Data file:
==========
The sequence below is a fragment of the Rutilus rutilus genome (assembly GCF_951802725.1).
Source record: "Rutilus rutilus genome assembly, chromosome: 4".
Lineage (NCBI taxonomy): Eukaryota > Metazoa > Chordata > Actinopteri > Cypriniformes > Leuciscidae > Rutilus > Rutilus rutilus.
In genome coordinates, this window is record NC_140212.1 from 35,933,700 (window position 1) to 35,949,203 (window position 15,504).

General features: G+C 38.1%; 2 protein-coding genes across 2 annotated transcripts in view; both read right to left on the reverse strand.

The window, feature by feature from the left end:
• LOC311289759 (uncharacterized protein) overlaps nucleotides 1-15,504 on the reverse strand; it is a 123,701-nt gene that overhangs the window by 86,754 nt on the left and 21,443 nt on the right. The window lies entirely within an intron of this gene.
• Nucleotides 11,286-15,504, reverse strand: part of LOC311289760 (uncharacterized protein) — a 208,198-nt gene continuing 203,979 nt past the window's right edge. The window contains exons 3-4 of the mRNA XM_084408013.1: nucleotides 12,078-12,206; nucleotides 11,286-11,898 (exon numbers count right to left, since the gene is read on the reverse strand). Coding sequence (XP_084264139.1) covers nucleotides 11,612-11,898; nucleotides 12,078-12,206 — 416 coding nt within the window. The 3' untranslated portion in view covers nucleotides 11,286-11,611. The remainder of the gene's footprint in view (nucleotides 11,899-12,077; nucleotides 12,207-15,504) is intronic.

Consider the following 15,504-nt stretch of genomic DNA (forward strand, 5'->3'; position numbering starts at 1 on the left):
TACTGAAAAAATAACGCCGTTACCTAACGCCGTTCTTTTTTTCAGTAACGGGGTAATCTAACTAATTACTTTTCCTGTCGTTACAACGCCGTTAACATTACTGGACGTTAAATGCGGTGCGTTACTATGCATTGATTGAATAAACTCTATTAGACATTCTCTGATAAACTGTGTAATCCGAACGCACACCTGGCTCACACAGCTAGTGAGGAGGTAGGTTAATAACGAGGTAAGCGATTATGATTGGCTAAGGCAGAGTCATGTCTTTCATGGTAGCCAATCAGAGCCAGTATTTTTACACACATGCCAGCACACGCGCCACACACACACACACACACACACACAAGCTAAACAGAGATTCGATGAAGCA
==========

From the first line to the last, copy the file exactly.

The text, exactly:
The sequence below is a fragment of the Rutilus rutilus genome (assembly GCF_951802725.1).
Source record: "Rutilus rutilus genome assembly, chromosome: 4".
Lineage (NCBI taxonomy): Eukaryota > Metazoa > Chordata > Actinopteri > Cypriniformes > Leuciscidae > Rutilus > Rutilus rutilus.
In genome coordinates, this window is record NC_140212.1 from 35,933,700 (window position 1) to 35,949,203 (window position 15,504).

General features: G+C 38.1%; 2 protein-coding genes across 2 annotated transcripts in view; both read right to left on the reverse strand.

The window, feature by feature from the left end:
• LOC311289759 (uncharacterized protein) overlaps nucleotides 1-15,504 on the reverse strand; it is a 123,701-nt gene that overhangs the window by 86,754 nt on the left and 21,443 nt on the right. The window lies entirely within an intron of this gene.
• Nucleotides 11,286-15,504, reverse strand: part of LOC311289760 (uncharacterized protein) — a 208,198-nt gene continuing 203,979 nt past the window's right edge. The window contains exons 3-4 of the mRNA XM_084408013.1: nucleotides 12,078-12,206; nucleotides 11,286-11,898 (exon numbers count right to left, since the gene is read on the reverse strand). Coding sequence (XP_084264139.1) covers nucleotides 11,612-11,898; nucleotides 12,078-12,206 — 416 coding nt within the window. The 3' untranslated portion in view covers nucleotides 11,286-11,611. The remainder of the gene's footprint in view (nucleotides 11,899-12,077; nucleotides 12,207-15,504) is intronic.

Consider the following 15,504-nt stretch of genomic DNA (forward strand, 5'->3'; position numbering starts at 1 on the left):
TACTGAAAAAATAACGCCGTTACCTAACGCCGTTCTTTTTTTCAGTAACGGGGTAATCTAACTAATTACTTTTCCTGTCGTTACAACGCCGTTAACATTACTGGACGTTAAATGCGGTGCGTTACTATGCATTGATTGAATAAACTCTATTAGACATTCTCTGATAAACTGTGTAATCCGAACGCACACCTGGCTCACACAGCTAGTGAGGAGGTAGGTTAATAACGAGGTAAGCGATTATGATTGGCTAAGGCAGAGTCATGTCTTTCATGGTAGCCAATCAGAGCCAGTATTTTTACACACATGCCAGCACACGCGCCACACACACACACACACACACACACAAGCTAAACAGAGATTCGATGAAGCA